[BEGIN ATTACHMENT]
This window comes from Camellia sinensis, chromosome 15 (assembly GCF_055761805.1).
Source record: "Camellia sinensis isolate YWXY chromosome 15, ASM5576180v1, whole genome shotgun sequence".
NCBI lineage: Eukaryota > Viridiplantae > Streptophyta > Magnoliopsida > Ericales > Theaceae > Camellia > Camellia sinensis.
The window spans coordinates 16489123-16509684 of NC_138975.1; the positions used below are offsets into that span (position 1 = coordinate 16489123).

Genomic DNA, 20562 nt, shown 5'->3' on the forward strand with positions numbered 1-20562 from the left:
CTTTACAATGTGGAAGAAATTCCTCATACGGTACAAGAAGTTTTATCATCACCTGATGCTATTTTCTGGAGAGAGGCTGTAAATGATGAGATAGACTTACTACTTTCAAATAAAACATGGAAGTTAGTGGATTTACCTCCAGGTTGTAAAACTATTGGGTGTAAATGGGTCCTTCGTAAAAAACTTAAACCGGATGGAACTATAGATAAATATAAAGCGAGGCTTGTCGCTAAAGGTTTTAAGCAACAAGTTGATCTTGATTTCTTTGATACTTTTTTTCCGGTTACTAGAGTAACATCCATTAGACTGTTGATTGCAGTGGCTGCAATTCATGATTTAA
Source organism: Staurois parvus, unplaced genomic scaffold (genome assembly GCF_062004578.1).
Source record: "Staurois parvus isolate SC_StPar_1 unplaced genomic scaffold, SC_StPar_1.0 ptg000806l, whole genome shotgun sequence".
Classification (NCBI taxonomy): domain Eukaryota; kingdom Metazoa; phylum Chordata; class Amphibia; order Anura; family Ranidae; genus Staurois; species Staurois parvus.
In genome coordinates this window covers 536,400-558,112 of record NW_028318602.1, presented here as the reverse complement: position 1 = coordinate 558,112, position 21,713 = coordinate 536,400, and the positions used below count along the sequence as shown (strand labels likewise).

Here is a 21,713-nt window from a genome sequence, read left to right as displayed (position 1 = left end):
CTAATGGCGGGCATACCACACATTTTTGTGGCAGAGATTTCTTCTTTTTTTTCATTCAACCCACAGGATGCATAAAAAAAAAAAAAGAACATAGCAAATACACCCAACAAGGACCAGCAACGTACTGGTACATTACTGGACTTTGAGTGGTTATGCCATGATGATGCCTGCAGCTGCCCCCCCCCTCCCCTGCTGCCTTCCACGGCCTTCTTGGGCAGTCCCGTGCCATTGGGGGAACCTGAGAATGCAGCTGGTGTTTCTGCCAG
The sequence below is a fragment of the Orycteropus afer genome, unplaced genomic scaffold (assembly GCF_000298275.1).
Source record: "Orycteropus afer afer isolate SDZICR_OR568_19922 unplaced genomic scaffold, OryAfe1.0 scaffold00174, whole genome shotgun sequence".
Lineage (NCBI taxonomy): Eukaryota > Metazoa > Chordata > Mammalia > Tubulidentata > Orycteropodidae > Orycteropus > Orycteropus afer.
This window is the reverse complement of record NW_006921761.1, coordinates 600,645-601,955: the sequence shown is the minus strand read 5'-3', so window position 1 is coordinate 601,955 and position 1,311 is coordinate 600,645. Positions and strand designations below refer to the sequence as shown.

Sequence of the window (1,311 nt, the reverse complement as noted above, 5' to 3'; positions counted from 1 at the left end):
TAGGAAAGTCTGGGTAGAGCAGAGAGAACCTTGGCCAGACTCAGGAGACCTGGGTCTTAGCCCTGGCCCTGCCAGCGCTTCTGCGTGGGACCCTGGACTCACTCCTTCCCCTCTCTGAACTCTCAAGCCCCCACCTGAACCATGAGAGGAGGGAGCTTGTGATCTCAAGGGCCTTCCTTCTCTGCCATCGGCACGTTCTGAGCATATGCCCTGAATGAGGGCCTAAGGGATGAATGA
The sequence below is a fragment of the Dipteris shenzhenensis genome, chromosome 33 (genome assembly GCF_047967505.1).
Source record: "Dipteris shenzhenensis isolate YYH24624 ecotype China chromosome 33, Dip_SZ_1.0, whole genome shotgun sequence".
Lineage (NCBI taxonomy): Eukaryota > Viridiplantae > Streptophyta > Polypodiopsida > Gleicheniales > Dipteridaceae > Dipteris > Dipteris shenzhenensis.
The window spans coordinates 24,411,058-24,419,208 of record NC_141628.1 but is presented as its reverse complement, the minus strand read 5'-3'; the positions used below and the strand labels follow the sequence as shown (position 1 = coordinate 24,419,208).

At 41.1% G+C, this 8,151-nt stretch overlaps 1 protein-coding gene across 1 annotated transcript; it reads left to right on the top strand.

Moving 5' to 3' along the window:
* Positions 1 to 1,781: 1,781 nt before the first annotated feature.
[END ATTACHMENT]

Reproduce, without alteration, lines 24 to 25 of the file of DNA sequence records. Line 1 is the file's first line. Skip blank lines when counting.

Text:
Moving 5' to 3' along the window:
* Positions 1 to 1,781: 1,781 nt before the first annotated feature.